Astronomy Picture of the Day

X-Rays from the Perseus Cluster Core

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X-Rays from the Perseus Cluster Core


The Perseus Cluster of thousands of galaxies,
250 million light-years distant, is
one of
the most massive objects
the Universe
and the brightest galaxy cluster in the
x-ray sky.

At its core lies the giant
cannibal galaxy Perseus A
, accreting matter as
gas and galaxies fall into it.

This deep
Observatory x-ray image spans about 300,000 light-years
across the galaxy cluster core.

It shows
remarkable details
of x-ray emission from the monster galaxy and
surrounding hot (30-70 million degrees C) cluster gas.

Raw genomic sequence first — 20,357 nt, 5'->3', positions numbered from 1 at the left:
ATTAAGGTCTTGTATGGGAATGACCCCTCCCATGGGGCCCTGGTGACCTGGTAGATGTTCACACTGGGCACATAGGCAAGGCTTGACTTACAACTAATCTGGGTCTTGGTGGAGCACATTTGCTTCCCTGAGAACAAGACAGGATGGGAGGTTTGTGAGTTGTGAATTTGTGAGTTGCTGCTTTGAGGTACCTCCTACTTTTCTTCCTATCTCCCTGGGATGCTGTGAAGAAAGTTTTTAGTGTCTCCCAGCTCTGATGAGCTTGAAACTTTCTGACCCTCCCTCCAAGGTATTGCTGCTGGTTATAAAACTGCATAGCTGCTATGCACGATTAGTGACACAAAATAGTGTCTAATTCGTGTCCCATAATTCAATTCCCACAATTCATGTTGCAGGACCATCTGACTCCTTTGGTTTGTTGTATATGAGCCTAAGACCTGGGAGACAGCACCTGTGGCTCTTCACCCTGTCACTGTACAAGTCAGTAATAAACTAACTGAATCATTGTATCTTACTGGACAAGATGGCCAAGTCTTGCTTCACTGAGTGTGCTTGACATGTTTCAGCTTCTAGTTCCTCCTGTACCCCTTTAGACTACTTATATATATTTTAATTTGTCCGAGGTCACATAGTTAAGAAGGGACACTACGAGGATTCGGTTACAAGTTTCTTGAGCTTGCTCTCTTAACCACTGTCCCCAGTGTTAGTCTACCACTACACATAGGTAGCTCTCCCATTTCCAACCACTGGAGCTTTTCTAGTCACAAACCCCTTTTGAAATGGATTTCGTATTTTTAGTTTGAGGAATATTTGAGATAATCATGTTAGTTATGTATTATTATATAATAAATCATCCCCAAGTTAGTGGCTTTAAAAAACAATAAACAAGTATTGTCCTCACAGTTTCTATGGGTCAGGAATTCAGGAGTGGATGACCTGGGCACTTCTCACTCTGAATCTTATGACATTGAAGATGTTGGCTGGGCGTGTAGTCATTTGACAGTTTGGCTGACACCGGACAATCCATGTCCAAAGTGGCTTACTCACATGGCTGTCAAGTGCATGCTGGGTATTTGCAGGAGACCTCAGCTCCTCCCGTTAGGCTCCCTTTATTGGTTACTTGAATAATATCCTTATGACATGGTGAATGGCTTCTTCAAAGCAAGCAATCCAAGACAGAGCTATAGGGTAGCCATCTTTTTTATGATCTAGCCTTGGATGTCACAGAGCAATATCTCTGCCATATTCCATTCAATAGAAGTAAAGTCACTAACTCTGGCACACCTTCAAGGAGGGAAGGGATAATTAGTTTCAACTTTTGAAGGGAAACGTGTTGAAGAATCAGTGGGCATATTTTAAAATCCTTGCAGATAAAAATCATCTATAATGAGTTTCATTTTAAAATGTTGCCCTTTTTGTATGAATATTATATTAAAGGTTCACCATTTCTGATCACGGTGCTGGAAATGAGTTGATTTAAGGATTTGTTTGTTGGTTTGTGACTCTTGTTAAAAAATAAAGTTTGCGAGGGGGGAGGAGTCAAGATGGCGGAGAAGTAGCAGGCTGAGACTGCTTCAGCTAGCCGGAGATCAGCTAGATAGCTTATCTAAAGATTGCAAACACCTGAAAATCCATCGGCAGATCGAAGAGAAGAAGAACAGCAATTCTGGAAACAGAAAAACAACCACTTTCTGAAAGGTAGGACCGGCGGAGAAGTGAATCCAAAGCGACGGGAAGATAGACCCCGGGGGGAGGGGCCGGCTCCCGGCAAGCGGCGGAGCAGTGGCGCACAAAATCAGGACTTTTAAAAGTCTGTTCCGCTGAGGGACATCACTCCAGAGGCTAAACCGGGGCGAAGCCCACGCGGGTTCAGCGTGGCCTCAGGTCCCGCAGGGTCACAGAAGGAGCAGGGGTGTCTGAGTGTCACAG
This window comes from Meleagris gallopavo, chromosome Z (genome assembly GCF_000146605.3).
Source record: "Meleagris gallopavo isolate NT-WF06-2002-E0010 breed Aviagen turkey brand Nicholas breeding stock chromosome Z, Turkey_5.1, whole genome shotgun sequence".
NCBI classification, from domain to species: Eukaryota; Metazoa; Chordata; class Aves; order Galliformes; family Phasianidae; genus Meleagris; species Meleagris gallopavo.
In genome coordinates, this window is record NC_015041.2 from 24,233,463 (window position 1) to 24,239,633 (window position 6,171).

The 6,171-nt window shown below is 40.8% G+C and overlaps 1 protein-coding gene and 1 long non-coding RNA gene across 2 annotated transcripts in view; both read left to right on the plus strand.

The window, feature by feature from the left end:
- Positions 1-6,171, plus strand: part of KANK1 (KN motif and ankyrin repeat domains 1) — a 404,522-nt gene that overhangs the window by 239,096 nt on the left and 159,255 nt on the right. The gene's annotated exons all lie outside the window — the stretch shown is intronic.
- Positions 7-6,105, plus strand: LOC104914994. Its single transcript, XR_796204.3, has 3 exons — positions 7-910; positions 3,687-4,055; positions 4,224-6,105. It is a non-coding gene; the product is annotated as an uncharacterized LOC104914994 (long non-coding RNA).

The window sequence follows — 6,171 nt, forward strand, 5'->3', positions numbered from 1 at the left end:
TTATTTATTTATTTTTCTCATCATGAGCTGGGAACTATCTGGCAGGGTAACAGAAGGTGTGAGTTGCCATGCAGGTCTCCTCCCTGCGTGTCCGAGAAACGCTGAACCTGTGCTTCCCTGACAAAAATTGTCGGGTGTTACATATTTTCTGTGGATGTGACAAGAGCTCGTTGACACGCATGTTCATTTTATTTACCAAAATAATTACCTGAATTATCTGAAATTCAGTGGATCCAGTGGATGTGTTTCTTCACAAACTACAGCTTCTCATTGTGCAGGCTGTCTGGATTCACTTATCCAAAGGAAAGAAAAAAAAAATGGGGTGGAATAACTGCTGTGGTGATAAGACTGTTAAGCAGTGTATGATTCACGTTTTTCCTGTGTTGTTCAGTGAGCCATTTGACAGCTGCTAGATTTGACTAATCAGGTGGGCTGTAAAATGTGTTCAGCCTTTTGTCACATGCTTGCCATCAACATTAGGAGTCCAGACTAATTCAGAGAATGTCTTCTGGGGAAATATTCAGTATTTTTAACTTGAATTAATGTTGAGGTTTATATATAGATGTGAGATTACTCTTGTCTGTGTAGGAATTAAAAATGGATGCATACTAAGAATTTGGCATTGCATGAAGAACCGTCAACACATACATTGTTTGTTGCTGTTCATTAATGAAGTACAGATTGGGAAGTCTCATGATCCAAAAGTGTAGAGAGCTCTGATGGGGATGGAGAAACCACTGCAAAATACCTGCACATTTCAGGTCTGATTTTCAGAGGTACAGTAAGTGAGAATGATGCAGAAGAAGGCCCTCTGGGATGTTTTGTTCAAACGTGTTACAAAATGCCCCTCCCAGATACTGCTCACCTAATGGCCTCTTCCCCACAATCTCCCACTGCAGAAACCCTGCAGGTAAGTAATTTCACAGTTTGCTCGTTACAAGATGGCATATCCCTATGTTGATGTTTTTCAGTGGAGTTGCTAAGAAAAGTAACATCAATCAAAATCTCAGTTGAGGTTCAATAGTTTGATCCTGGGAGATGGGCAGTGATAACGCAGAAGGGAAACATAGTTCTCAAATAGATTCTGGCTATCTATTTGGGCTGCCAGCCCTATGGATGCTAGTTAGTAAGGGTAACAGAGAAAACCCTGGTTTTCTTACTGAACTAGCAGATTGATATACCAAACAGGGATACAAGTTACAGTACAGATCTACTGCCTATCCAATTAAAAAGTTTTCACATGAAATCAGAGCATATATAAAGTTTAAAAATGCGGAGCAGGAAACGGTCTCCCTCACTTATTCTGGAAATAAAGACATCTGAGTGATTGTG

The bright central source is the supermassive
at the core of Perseus A itself.

Low density regions are seen as dark bubbles or voids,
believed to be generated by cyclic outbursts of activity
from the central black hole.

The activity creates pressure waves -
sound waves on a cosmic scale-
that ripple through the x-ray hot gas.

Dramatically, the blue-green wisps just above centre in the
false-color view are likely x-ray shadows of
the remains of a small galaxy falling into the burgeoning
Perseus A.

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